Northern Thailand is dominated by mountains and cloaked in forest. It hides ancient creatures and surprising partnerships. To survive here, both the wildlife and people rely on maintaining the natural harmony of the mysterious north.
Southern Thailand is the Thailand we think we all know. It is a place of both spectacular natural beauty and of wild parties, but behind this well-known image is also a place of unexpected surprise, where spirituality pervades every bit of life. For the animals that live here, this is natural wonderland.
2017 • Travel
In central Thailand's forests, fertile plains and even city streets, nature finds a way of living alongside people. Spirituality can be found in human and animal relationships, both likely and unlikely. This bustling region is known as the nation's rice bowl - but even here, there are magical places to be found.
2017 • Travel
The seasoned traveller explores the South American country, beginning in the north-east - where Europeans first landed and grew rich on the profits from sugar and tobacco plantations run with slave labour. In Sao Luis, Michael finds out about a ceremony based on a 200-year-old tale before heading to the coastal lagoons of the Lencois Maranhenses National Park. Journeying inland, he gets a glimpse of the fast-disappearing world of old-style cowboys known as vaqueiros, has his fortune read by a Candomble priest and learns to drum with the Olodum cultural collective.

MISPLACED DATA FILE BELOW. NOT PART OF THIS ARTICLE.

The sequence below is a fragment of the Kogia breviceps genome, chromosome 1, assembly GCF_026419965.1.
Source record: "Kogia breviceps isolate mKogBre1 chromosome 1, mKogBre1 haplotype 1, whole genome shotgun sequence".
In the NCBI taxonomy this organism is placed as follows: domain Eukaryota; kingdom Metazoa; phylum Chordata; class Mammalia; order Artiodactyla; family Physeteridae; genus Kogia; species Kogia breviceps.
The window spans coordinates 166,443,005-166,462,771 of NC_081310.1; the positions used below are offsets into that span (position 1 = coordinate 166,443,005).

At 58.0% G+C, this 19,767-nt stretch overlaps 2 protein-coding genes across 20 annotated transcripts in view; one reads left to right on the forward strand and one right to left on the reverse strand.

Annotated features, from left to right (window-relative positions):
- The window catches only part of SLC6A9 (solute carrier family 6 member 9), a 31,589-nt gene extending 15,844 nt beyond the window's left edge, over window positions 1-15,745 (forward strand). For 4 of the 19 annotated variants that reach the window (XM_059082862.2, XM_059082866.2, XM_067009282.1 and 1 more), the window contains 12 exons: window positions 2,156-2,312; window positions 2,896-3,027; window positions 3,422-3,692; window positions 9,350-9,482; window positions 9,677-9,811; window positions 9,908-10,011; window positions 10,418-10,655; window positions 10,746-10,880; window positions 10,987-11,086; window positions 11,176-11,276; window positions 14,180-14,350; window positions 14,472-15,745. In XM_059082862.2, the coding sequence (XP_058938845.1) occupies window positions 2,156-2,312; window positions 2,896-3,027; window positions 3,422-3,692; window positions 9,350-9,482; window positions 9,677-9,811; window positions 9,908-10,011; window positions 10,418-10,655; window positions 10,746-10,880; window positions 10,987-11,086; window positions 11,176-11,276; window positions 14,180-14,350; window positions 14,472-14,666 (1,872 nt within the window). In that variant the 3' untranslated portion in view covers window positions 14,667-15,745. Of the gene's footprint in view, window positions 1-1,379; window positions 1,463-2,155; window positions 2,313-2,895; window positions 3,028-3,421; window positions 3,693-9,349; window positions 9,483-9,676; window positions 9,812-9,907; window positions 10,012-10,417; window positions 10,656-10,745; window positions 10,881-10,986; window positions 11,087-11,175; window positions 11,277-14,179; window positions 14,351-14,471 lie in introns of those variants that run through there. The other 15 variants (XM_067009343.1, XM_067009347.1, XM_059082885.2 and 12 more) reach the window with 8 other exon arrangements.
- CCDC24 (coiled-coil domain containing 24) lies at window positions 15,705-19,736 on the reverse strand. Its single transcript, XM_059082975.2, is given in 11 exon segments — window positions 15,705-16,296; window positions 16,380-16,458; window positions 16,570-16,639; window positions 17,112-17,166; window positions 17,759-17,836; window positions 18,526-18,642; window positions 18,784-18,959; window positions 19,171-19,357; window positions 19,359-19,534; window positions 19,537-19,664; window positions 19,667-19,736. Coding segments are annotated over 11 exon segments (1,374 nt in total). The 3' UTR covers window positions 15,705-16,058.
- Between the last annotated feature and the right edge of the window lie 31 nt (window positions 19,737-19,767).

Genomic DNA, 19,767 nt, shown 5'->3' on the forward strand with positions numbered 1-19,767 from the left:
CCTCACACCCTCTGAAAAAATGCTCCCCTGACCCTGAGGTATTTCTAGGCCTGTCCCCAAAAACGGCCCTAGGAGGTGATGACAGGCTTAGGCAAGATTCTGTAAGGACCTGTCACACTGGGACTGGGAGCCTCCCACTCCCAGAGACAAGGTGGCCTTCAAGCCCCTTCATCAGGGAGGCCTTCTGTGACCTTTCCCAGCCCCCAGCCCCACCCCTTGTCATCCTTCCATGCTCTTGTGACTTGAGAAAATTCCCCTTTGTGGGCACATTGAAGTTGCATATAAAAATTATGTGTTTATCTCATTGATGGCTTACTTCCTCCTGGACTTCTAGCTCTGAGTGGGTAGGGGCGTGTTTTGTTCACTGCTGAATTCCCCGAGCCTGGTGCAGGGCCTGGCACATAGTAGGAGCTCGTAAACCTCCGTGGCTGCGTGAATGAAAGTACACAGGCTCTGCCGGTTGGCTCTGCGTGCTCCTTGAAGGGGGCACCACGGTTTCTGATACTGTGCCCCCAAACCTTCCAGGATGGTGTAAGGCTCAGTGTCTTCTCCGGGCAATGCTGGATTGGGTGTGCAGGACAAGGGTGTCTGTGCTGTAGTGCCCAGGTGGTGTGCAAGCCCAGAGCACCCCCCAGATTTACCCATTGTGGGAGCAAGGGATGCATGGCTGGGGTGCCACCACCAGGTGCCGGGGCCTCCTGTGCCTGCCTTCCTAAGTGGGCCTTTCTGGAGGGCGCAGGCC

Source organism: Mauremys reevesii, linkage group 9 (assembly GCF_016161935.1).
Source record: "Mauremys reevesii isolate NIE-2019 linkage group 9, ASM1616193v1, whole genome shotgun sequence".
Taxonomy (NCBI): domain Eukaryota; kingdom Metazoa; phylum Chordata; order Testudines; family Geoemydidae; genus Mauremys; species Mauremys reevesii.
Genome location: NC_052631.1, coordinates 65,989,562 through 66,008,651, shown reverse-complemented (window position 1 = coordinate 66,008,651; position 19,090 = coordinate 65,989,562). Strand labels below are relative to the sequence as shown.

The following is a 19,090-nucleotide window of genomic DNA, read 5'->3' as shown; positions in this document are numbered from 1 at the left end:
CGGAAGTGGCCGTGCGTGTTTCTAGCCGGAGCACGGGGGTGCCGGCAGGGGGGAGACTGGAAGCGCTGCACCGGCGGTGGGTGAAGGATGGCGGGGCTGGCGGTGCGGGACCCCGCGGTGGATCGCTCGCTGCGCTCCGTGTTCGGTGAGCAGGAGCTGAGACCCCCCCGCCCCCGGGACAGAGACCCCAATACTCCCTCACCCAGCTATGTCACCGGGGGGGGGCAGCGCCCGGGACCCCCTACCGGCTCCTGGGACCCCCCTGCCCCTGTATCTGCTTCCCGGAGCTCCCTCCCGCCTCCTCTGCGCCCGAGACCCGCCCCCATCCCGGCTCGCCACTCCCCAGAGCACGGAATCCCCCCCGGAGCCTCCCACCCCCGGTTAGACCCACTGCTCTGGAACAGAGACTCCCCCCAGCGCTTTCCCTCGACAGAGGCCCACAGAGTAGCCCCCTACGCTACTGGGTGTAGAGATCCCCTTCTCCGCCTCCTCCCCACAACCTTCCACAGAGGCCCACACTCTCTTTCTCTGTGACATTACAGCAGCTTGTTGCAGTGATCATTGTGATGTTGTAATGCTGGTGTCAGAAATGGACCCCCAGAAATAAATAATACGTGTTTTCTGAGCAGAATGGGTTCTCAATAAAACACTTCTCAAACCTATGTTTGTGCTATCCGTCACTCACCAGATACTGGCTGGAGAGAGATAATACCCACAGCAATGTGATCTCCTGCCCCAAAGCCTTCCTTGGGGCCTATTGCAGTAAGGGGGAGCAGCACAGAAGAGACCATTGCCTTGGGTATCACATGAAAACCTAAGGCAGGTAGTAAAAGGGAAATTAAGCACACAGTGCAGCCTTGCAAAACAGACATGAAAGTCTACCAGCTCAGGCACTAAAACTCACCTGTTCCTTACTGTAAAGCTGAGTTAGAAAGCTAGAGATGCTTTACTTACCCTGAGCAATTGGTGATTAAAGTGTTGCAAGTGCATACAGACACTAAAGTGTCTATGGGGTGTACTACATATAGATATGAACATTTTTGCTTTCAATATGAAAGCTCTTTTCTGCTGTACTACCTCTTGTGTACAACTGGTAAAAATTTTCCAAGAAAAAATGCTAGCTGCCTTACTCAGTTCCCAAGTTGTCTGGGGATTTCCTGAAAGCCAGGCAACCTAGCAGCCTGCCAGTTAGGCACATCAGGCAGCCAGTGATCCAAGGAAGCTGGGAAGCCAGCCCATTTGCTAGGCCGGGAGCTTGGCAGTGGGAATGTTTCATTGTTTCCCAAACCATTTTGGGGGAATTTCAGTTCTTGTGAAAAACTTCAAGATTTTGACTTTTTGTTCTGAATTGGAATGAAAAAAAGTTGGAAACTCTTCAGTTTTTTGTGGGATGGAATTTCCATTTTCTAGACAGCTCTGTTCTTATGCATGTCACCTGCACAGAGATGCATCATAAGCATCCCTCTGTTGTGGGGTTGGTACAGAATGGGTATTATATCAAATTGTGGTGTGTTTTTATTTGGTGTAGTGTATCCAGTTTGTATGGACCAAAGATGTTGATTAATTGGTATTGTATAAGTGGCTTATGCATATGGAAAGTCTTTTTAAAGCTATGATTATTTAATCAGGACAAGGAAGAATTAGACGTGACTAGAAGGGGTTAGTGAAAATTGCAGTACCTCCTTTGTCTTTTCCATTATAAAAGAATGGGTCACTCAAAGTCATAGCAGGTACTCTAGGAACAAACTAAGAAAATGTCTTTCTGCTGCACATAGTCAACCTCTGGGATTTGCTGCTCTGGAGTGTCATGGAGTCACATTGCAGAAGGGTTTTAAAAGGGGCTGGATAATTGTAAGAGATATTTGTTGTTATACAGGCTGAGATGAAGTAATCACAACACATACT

He begins in Libya - a country well off the tourist trail and torn apart by revolution, insurgents from the so-called Islamic State and western air strikes. Simon visits the Mediterranean city of Sirte, which has been the scene of heavy fighting. Here Simon witnesses some of the worst destruction he has ever seen, with entire neighbourhoods of the city completely flattened. He also visits the remains of Leptis Magna - one of the world's best-preserved Roman cities which many feared could fall into the hands of IS - and meets the young volunteers who risked their lives to protect it. Travelling west along north Africa's Mediterranean coast, Simon arrives in Tunisia, a country that - unlike its neighbour - has long been a tourist destination. He travels to the spectacular fortress village of Chenini, where houses were carved into the mountain by the Amazigh - better known as the Berbers. Today Berbers are a small minority in Tunisia, but Simon finds one man who is keeping the traditions alive by harnessing camel power to make olive oil and excavating rock by hand to build new Berber homes. From Tunisia, Simon boards the overnight ferry to the island famous as home to the mafia, Sicily. In recent years, a government crackdown and public rebellion has substantially weakened the mafia's grip on the island, but in the countryside there are worrying signs of a comeback. The mafia is trying to take advantage of rural Sicily's population decline, but Simon soon discovers that migrants and refugees who have traveled across the Mediterranean to Europe are finding new homes in Italy's emptying villages. Simon meets three inspiring sisters who - despite constant intimidation, including the skinning of their much-loved dog - are making a defiant stand against the mafia.